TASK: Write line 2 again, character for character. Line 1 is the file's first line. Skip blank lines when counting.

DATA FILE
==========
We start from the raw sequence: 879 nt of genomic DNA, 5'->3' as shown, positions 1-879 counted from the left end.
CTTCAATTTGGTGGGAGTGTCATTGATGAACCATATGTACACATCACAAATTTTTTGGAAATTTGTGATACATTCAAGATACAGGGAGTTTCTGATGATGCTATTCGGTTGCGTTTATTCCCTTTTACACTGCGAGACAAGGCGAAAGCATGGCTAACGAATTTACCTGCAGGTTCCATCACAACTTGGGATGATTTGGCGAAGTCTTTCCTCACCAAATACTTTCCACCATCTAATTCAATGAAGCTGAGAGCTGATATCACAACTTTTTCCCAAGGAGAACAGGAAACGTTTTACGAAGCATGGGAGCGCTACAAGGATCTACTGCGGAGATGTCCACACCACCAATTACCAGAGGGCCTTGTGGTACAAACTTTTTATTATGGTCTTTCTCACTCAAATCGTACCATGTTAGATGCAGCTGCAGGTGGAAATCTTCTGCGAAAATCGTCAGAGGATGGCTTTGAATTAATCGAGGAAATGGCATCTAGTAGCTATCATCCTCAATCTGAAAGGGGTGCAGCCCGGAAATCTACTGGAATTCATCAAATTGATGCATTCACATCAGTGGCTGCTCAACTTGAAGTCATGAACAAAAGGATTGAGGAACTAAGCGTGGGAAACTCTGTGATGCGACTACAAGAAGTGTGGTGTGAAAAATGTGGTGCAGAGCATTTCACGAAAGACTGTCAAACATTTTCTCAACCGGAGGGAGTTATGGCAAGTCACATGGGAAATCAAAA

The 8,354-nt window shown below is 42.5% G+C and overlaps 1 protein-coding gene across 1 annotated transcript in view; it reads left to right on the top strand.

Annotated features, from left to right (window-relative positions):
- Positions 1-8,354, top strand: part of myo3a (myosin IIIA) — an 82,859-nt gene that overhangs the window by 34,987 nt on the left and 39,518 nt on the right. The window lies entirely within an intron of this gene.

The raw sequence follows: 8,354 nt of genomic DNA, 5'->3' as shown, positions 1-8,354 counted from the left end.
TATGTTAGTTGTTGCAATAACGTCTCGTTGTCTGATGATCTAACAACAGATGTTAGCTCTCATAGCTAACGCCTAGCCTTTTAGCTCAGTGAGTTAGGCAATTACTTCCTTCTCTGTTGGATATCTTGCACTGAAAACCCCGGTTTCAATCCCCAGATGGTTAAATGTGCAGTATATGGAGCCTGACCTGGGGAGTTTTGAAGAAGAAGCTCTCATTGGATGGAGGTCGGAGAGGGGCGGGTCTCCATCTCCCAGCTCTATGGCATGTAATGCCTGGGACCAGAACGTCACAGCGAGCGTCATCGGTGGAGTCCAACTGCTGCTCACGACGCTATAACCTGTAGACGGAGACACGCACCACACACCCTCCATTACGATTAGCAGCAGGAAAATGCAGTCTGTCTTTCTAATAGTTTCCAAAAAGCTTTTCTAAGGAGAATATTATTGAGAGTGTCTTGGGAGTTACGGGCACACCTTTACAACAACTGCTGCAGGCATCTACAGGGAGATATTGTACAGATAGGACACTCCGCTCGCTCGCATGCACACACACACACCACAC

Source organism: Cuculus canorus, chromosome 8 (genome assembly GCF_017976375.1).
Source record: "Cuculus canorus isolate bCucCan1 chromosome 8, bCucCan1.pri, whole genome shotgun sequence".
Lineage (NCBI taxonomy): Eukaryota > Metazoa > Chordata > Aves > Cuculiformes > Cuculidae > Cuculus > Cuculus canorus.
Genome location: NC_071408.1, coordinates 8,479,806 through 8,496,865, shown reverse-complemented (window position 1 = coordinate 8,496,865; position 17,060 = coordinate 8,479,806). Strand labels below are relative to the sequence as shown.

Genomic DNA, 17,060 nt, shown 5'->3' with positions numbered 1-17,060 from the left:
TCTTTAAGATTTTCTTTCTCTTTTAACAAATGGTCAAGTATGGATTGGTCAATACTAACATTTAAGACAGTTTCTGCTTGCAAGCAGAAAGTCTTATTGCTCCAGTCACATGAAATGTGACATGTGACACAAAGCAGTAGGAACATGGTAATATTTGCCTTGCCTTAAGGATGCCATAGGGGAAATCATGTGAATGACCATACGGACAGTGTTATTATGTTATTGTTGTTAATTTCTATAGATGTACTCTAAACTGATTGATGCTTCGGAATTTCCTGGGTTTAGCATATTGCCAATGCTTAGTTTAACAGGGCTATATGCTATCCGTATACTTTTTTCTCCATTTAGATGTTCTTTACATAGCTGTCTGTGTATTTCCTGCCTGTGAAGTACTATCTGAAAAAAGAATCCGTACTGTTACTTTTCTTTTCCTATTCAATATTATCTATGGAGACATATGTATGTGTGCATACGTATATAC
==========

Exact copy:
CTTCAATTTGGTGGGAGTGTCATTGATGAACCATATGTACACATCACAAATTTTTTGGAAATTTGTGATACATTCAAGATACAGGGAGTTTCTGATGATGCTATTCGGTTGCGTTTATTCCCTTTTACACTGCGAGACAAGGCGAAAGCATGGCTAACGAATTTACCTGCAGGTTCCATCACAACTTGGGATGATTTGGCGAAGTCTTTCCTCACCAAATACTTTCCACCATCTAATTCAATGAAGCTGAGAGCTGATATCACAACTTTTTCCCAAGGAGAACAGGAAACGTTTTACGAAGCATGGGAGCGCTACAAGGATCTACTGCGGAGATGTCCACACCACCAATTACCAGAGGGCCTTGTGGTACAAACTTTTTATTATGGTCTTTCTCACTCAAATCGTACCATGTTAGATGCAGCTGCAGGTGGAAATCTTCTGCGAAAATCGTCAGAGGATGGCTTTGAATTAATCGAGGAAATGGCATCTAGTAGCTATCATCCTCAATCTGAAAGGGGTGCAGCCCGGAAATCTACTGGAATTCATCAAATTGATGCATTCACATCAGTGGCTGCTCAACTTGAAGTCATGAACAAAAGGATTGAGGAACTAAGCGTGGGAAACTCTGTGATGCGACTACAAGAAGTGTGGTGTGAAAAATGTGGTGCAGAGCATTTCACGAAAGACTGTCAAACATTTTCTCAACCGGAGGGAGTTATGGCAAGTCACATGGGAAATCAAAA